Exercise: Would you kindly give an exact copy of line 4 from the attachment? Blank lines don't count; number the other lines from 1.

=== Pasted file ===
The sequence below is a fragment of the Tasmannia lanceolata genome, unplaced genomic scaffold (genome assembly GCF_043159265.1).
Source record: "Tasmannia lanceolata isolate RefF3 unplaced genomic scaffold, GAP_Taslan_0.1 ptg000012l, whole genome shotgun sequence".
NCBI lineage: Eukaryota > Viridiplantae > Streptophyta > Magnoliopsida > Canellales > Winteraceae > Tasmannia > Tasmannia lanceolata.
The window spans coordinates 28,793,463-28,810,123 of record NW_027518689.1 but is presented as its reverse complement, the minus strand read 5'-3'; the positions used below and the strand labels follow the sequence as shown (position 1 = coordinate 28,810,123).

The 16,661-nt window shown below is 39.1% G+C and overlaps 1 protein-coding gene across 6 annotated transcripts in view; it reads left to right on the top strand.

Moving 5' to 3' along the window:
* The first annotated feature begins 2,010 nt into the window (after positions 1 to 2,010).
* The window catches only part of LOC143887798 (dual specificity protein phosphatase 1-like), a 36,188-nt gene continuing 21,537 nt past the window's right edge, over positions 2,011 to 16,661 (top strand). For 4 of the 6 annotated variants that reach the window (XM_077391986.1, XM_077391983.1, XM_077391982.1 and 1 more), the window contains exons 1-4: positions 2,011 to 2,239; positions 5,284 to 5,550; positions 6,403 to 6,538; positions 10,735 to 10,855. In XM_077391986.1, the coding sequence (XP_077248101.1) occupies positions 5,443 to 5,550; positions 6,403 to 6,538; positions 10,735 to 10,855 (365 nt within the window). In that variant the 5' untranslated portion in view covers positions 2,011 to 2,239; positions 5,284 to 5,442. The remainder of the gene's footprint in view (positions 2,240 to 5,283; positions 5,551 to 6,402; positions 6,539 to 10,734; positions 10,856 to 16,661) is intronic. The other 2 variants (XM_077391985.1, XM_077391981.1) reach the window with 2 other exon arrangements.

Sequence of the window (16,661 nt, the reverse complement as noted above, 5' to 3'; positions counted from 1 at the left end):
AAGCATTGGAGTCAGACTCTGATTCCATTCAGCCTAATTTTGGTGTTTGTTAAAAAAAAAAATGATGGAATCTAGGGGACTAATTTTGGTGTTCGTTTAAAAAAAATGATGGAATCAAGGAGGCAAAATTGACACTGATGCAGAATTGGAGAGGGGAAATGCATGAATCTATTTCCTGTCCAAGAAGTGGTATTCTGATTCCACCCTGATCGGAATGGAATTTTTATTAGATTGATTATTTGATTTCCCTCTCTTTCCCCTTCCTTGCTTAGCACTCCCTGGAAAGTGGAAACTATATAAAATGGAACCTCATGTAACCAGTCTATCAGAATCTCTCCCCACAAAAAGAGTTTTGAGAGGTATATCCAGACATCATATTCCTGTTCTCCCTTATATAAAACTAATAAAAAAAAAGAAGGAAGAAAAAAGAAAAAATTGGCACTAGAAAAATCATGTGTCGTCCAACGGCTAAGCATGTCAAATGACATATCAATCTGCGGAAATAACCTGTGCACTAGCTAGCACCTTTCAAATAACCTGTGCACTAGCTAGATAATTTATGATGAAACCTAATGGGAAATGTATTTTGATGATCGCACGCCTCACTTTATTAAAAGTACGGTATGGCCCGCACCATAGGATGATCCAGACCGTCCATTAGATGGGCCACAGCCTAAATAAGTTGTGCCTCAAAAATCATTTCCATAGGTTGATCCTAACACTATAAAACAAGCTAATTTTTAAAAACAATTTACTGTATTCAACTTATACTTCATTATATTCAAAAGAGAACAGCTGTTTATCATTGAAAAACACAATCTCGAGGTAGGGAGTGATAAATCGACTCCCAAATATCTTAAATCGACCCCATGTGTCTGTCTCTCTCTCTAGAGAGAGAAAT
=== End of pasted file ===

The window spans coordinates 28,793,463-28,810,123 of record NW_027518689.1 but is presented as its reverse complement, the minus strand read 5'-3'; the positions used below and the strand labels follow the sequence as shown (position 1 = coordinate 28,810,123).